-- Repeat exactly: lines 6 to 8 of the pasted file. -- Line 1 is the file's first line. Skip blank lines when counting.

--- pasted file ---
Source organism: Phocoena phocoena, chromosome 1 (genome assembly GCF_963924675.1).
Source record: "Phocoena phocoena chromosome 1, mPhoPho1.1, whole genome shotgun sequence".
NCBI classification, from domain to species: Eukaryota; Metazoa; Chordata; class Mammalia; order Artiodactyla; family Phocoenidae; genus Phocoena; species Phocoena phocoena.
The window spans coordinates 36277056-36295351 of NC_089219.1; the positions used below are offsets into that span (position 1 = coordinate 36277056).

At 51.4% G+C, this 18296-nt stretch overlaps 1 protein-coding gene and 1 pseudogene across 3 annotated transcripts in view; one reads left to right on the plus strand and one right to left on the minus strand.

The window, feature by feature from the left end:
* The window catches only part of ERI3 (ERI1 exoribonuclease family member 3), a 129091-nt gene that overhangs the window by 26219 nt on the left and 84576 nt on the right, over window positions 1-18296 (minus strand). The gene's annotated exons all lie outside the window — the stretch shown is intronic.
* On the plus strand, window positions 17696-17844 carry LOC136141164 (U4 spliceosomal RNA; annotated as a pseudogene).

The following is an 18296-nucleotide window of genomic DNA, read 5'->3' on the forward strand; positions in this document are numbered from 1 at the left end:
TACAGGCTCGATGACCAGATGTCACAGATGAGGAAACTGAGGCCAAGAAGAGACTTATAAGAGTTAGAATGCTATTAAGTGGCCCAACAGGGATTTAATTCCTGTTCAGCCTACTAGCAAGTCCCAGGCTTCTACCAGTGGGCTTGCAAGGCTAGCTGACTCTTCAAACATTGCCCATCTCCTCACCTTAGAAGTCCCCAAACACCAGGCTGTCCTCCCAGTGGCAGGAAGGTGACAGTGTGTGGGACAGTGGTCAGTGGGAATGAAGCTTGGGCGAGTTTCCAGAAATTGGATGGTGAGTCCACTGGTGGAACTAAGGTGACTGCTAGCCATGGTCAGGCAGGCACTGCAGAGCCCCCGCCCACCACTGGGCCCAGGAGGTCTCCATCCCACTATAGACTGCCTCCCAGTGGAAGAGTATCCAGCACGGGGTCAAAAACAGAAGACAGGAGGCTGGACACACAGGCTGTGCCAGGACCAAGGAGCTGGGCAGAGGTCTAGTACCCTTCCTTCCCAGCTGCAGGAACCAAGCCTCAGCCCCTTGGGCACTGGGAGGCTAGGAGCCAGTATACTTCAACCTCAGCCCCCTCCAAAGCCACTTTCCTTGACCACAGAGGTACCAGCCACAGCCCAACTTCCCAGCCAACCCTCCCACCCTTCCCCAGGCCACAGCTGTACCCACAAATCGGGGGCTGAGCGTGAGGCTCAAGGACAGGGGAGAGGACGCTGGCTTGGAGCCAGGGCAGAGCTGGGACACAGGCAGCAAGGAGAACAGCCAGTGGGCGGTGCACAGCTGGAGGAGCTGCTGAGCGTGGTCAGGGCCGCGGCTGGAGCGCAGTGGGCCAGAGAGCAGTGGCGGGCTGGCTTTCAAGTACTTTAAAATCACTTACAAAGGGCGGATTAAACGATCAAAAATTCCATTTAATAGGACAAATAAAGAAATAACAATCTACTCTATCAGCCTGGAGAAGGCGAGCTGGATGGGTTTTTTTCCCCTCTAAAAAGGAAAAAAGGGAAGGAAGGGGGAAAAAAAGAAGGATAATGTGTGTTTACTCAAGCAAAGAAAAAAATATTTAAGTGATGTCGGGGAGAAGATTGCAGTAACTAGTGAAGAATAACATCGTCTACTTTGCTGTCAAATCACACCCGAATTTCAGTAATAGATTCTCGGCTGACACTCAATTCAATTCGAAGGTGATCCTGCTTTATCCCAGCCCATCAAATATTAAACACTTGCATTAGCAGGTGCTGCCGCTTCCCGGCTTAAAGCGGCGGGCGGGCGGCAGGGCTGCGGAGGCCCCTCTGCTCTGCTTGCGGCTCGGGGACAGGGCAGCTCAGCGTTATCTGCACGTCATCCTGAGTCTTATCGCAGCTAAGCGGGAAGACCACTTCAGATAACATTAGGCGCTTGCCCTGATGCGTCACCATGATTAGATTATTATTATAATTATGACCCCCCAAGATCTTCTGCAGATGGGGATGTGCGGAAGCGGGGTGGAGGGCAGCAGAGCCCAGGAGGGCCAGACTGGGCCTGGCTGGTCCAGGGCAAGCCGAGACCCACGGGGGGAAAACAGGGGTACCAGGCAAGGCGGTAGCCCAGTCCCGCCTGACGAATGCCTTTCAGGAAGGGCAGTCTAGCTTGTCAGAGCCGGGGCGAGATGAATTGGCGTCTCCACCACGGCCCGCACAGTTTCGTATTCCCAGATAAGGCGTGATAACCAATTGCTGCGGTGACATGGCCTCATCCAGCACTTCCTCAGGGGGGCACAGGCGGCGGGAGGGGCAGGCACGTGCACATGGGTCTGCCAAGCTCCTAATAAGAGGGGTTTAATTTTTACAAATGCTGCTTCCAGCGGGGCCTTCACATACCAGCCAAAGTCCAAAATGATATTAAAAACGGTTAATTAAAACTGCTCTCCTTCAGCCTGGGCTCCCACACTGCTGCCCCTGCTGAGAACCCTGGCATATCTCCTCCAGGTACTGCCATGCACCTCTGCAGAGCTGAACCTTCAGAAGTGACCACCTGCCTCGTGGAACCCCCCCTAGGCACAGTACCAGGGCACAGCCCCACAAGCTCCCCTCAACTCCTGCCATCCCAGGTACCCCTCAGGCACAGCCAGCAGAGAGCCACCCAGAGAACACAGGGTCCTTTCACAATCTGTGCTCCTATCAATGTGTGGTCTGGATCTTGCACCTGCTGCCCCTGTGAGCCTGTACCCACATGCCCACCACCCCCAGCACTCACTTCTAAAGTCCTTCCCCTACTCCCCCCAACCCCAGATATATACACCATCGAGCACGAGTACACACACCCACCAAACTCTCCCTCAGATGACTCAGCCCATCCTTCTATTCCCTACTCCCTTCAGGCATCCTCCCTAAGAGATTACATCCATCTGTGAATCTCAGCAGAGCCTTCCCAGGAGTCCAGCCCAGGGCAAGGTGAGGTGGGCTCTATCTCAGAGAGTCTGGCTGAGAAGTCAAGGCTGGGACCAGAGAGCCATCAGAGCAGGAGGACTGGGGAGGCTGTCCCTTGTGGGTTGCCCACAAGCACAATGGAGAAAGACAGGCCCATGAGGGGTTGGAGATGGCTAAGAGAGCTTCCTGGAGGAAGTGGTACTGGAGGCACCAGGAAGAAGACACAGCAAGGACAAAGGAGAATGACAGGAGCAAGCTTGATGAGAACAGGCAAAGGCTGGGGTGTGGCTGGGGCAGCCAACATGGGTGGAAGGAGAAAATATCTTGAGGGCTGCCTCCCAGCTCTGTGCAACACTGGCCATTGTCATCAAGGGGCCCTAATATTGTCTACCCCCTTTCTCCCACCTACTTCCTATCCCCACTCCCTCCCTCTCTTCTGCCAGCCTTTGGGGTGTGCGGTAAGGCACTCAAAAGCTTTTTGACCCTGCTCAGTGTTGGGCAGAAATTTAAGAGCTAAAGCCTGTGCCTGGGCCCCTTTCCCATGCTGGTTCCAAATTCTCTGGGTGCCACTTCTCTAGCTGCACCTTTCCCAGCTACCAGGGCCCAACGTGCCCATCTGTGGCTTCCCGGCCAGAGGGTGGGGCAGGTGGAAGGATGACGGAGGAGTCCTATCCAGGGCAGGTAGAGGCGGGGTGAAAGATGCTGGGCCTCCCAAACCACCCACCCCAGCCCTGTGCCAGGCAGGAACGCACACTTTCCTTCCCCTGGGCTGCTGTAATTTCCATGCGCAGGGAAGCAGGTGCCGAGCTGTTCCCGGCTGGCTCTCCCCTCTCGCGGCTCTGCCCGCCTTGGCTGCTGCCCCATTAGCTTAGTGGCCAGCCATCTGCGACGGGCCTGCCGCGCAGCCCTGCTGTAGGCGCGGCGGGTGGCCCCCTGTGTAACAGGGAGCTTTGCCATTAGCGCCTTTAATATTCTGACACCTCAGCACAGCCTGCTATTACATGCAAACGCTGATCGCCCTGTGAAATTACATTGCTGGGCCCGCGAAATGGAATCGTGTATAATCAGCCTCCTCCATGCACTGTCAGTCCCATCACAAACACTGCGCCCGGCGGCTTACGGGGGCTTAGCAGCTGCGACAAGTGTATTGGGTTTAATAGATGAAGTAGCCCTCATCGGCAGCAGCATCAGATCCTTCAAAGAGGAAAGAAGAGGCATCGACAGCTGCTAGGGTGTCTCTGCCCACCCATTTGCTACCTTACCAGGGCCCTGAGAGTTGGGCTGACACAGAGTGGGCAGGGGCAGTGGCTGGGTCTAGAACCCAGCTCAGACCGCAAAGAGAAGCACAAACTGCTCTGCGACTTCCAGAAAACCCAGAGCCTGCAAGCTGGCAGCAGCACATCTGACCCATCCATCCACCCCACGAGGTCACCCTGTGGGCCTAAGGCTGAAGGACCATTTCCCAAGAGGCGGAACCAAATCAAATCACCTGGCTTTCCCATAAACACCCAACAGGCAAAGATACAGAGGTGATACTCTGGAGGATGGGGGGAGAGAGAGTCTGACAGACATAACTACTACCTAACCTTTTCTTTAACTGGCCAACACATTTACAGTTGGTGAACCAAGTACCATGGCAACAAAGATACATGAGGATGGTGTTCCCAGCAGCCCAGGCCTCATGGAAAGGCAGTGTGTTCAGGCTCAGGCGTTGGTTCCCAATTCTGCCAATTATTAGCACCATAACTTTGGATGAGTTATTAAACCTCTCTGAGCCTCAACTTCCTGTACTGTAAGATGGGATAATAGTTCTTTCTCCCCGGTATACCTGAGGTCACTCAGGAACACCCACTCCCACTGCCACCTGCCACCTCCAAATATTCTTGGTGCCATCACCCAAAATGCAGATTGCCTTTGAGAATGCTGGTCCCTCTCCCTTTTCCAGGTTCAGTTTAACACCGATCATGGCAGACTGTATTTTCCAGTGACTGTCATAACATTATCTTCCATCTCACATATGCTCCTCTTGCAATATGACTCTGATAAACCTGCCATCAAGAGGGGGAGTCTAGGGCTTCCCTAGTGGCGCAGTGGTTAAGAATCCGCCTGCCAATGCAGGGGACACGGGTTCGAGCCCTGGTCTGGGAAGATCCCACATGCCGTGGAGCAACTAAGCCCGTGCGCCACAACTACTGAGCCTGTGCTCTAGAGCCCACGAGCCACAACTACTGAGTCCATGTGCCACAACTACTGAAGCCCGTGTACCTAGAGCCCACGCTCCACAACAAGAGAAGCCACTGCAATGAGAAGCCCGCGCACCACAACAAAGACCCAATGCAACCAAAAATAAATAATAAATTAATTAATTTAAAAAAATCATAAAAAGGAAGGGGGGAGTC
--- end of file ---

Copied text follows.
The window, feature by feature from the left end:
* The window catches only part of ERI3 (ERI1 exoribonuclease family member 3), a 129091-nt gene that overhangs the window by 26219 nt on the left and 84576 nt on the right, over window positions 1-18296 (minus strand). The gene's annotated exons all lie outside the window — the stretch shown is intronic.
* On the plus strand, window positions 17696-17844 carry LOC136141164 (U4 spliceosomal RNA; annotated as a pseudogene).